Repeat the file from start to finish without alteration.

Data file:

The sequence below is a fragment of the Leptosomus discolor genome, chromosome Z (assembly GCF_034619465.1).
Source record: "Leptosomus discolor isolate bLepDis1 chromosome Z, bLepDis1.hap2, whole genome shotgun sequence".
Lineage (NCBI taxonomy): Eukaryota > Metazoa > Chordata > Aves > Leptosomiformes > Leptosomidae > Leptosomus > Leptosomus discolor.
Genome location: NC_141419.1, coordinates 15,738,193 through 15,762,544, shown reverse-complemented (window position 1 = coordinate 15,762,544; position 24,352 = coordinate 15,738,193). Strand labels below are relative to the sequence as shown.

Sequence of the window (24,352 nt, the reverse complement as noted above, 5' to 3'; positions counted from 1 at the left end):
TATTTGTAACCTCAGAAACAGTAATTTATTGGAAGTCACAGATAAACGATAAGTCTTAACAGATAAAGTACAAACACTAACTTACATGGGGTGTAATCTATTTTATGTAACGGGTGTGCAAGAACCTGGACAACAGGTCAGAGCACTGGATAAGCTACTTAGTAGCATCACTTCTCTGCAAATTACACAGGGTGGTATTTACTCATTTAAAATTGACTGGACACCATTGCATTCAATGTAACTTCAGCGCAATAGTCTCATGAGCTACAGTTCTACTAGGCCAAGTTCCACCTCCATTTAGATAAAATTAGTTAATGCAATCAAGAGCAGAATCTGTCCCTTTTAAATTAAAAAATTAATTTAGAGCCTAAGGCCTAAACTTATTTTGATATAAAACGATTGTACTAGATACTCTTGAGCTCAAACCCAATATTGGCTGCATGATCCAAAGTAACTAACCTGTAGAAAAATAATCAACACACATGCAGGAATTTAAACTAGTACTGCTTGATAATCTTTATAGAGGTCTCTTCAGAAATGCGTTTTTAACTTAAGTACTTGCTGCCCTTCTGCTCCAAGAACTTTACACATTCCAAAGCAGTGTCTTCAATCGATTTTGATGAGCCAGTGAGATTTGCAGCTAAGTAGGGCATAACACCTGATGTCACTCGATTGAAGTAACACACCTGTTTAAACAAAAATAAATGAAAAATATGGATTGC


The sequence below is a fragment of the Leptosomus discolor genome, chromosome Z (assembly GCF_034619465.1).
Source record: "Leptosomus discolor isolate bLepDis1 chromosome Z, bLepDis1.hap2, whole genome shotgun sequence".
Lineage (NCBI taxonomy): Eukaryota > Metazoa > Chordata > Aves > Leptosomiformes > Leptosomidae > Leptosomus > Leptosomus discolor.
Genome location: NC_141419.1, coordinates 15,738,193 through 15,762,544, shown reverse-complemented (window position 1 = coordinate 15,762,544; position 24,352 = coordinate 15,738,193). Strand labels below are relative to the sequence as shown.

Sequence of the window (24,352 nt, the reverse complement as noted above, 5' to 3'; positions counted from 1 at the left end):
TATTTGTAACCTCAGAAACAGTAATTTATTGGAAGTCACAGATAAACGATAAGTCTTAACAGATAAAGTACAAACACTAACTTACATGGGGTGTAATCTATTTTATGTAACGGGTGTGCAAGAACCTGGACAACAGGTCAGAGCACTGGATAAGCTACTTAGTAGCATCACTTCTCTGCAAATTACACAGGGTGGTATTTACTCATTTAAAATTGACTGGACACCATTGCATTCAATGTAACTTCAGCGCAATAGTCTCATGAGCTACAGTTCTACTAGGCCAAGTTCCACCTCCATTTAGATAAAATTAGTTAATGCAATCAAGAGCAGAATCTGTCCCTTTTAAATTAAAAAATTAATTTAGAGCCTAAGGCCTAAACTTATTTTGATATAAAACGATTGTACTAGATACTCTTGAGCTCAAACCCAATATTGGCTGCATGATCCAAAGTAACTAACCTGTAGAAAAATAATCAACACACATGCAGGAATTTAAACTAGTACTGCTTGATAATCTTTATAGAGGTCTCTTCAGAAATGCGTTTTTAACTTAAGTACTTGCTGCCCTTCTGCTCCAAGAACTTTACACATTCCAAAGCAGTGTCTTCAATCGATTTTGATGAGCCAGTGAGATTTGCAGCTAAGTAGGGCATAACACCTGATGTCACTCGATTGAAGTAACACACCTGTTTAAACAAAAATAAATGAAAAATATGGATTGC